Love Me Tenderloin: Documentary film premiering at San Francisco Main Library

February 26, 2014

MEDIA CONTACT: Michelle Jeffers
(415) 557-4282;

Love Me Tenderloin:
Documentary film premiering at San Francisco Main Library

The eclectic Tenderloin, near neighbor to cultural, civic and government buildings as well as the hotels, shopping and tourism of downtown San Francisco, is the subject of a new documentary film by Henri Quenette, premiering at the San Francisco Main Library on March 25.

Long known as the “heart” of San Francisco, the Tenderloin is a refuge for elderly, disabled and low-income working people striving to stay in the city. This area is perhaps the last frontier in SF’s ever-expanding gentrification trend. It has a high density population and visible issues with drugs.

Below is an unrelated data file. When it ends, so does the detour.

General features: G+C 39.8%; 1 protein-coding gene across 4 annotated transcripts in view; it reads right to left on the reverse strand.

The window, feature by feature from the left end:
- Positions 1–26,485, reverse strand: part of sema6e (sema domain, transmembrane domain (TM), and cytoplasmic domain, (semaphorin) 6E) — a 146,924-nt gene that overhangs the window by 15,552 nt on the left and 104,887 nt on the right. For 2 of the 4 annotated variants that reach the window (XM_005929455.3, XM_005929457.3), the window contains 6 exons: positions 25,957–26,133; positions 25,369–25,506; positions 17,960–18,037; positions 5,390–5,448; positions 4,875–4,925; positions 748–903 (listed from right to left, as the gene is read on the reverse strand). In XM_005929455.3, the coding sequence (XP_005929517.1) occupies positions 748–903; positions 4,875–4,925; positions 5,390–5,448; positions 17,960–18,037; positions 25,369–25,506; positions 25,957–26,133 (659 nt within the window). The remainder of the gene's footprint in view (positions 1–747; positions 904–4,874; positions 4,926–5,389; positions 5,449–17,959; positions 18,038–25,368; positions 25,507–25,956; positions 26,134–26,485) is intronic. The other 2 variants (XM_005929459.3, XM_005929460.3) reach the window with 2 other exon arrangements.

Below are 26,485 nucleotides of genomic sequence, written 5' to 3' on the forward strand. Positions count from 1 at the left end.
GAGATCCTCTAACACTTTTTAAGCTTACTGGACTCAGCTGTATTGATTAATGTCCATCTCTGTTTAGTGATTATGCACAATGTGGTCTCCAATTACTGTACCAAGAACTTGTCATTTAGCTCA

Henri Quenette’s moving documentary film about San Francisco’s Tenderloin neighborhood, Love Me Tenderloin, shows the everyday lives of four inhabitants living in the Tenderloin: Bridchette, Arnold, Woody and Indian Joe. Through these lives, the viewer learns about the many difficulties of living in the Tenderloin. Almost a quarter of the neighborhood’s residents live below the poverty level. Despite the challenges, the film also offers hope, by highlighting how much love there is among the residents of the neighborhood and the people who work there to improve the life of the Tenderloin residents.

Film premiere: San Francisco Main Library’s Koret Auditorium on March 25 at 5:45 p.m. A reception will follow the screening, sponsored by the French American Cultural Society.

For a preview, see the trailer and other information at: or

For more information about the film screening, please call 415 557-4277.